Other stars to watch on the Marshall unit include inside linebacker Eli Neal and cornerback Micah Abraham. Neal is the leading tackler and with 9.5 tackles for loss in 2023, his presence is pivotal to limiting the run. Abraham, a First Team All-Sun Belt selection, likely draws the matchup of Joshua Cephus and aims to add to his three interceptions and 13 pass breakups in the season finale.
It’s an 8-4 team that trended in the right direction after a 1-3 start, pitted against a 6-6 team that trended in the wrong direction after a 4-0 start.
All signs point to UTSA in this matchup, which is a considerable favorite in Frisco — 300 miles northeast of its campus. The Roadrunners will surely dominate the audience Tuesday night, and they have all the tools to dominate on the gridiron as well.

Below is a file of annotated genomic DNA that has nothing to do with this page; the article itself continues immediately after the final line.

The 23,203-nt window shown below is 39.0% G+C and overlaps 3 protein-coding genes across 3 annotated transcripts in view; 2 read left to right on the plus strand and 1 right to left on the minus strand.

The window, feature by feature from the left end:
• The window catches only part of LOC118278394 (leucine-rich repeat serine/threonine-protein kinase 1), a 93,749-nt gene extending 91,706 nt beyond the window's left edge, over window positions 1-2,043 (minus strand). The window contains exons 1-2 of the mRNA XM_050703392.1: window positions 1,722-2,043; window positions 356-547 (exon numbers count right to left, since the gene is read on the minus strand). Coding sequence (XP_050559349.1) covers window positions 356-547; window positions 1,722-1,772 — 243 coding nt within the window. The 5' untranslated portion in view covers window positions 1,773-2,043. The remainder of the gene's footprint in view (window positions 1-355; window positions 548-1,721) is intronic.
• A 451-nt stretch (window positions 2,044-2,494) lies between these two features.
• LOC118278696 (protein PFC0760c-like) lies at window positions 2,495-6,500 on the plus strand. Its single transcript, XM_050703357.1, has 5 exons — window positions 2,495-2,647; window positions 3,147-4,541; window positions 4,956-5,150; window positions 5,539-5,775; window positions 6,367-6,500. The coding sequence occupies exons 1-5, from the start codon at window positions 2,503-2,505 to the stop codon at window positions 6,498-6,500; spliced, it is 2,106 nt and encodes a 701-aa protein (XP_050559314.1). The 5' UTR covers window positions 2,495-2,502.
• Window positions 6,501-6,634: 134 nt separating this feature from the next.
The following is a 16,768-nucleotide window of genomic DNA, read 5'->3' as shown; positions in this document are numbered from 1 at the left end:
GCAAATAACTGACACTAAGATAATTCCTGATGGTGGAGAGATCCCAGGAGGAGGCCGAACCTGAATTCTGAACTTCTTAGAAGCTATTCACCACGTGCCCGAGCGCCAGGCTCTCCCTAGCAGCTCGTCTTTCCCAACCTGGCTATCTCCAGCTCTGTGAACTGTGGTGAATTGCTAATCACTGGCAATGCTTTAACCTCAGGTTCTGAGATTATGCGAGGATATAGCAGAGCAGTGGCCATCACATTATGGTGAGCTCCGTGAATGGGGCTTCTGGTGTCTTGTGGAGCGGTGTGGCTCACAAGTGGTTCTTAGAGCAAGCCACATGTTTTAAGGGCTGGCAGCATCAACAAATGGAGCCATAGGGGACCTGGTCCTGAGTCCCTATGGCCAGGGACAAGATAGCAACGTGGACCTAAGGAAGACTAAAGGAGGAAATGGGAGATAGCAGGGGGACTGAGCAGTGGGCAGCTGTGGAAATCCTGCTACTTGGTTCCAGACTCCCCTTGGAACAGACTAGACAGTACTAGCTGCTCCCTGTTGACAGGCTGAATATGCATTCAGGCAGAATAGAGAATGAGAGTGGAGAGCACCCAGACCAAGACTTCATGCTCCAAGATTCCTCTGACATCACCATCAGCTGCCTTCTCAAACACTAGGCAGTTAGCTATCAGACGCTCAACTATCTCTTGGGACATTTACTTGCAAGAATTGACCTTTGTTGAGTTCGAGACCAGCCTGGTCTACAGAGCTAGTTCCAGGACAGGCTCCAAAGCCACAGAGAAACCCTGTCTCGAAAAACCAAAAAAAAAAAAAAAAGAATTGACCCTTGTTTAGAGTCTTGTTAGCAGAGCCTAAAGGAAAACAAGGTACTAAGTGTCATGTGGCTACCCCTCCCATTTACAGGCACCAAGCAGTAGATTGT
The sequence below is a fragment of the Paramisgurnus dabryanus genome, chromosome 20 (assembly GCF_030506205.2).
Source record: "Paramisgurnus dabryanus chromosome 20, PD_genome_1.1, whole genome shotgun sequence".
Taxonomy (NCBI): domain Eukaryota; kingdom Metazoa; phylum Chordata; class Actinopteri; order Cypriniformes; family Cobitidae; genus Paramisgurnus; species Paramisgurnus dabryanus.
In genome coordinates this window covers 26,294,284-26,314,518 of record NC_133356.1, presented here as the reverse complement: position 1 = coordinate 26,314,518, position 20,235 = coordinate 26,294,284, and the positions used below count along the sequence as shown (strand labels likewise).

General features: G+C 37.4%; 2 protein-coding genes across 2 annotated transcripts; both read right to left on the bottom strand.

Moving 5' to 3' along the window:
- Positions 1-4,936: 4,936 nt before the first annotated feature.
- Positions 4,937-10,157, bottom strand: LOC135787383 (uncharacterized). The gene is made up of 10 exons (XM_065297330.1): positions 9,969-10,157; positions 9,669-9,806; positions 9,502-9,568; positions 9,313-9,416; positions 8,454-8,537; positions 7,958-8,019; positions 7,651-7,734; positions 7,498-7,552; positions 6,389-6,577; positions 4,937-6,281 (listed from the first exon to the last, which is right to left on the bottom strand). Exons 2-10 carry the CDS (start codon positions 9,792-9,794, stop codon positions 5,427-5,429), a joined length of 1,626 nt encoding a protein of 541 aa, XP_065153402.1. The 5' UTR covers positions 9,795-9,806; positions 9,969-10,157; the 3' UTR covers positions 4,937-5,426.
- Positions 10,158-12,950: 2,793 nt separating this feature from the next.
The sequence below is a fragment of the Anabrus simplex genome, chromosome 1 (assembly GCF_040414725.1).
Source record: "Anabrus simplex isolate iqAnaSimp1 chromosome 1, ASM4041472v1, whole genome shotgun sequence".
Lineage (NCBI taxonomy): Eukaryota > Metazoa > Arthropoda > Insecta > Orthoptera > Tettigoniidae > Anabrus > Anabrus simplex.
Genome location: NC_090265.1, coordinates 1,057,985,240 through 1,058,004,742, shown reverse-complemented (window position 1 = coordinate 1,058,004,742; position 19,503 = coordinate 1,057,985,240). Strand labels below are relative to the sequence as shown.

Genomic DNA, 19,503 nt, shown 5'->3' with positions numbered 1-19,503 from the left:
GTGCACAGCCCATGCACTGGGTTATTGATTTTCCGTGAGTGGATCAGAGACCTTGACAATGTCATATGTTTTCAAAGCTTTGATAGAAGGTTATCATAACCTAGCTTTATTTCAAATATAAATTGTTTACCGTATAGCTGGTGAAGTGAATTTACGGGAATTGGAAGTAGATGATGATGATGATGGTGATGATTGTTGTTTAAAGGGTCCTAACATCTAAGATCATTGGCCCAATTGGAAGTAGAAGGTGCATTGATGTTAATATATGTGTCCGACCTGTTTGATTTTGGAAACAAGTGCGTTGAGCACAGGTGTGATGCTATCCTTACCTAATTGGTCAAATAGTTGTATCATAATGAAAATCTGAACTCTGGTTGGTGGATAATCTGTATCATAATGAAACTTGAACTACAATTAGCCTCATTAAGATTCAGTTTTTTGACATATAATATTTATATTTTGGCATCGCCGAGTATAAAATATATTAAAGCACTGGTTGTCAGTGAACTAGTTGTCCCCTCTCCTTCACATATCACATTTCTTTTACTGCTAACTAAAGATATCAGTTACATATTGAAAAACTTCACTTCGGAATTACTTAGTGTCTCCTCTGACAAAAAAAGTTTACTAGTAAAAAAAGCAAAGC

Frank Harris and the Roadrunner offense have been on a roll since Harris returned from injury to launch the month of October, averaging 37.9 points per game in eight AAC contests. Meanwhile, Marshall has struggled to establish consistency on that end, scoring fewer than 10 points in four of its last six games. The defenses were more comparable, but to overcome UTSA’s considerable offensive advantage, the Thundering Herd need a substantial advantage in the turnover battle.
That being said, UTSA wins commandingly. The program earns its first bowl win in comfortable fashion and sends storied seniors like Frank Harris, Joshua Cephus, and Rashad Wisdom out in celebratory fashion.
Prediction: UTSA 42, Marshall 13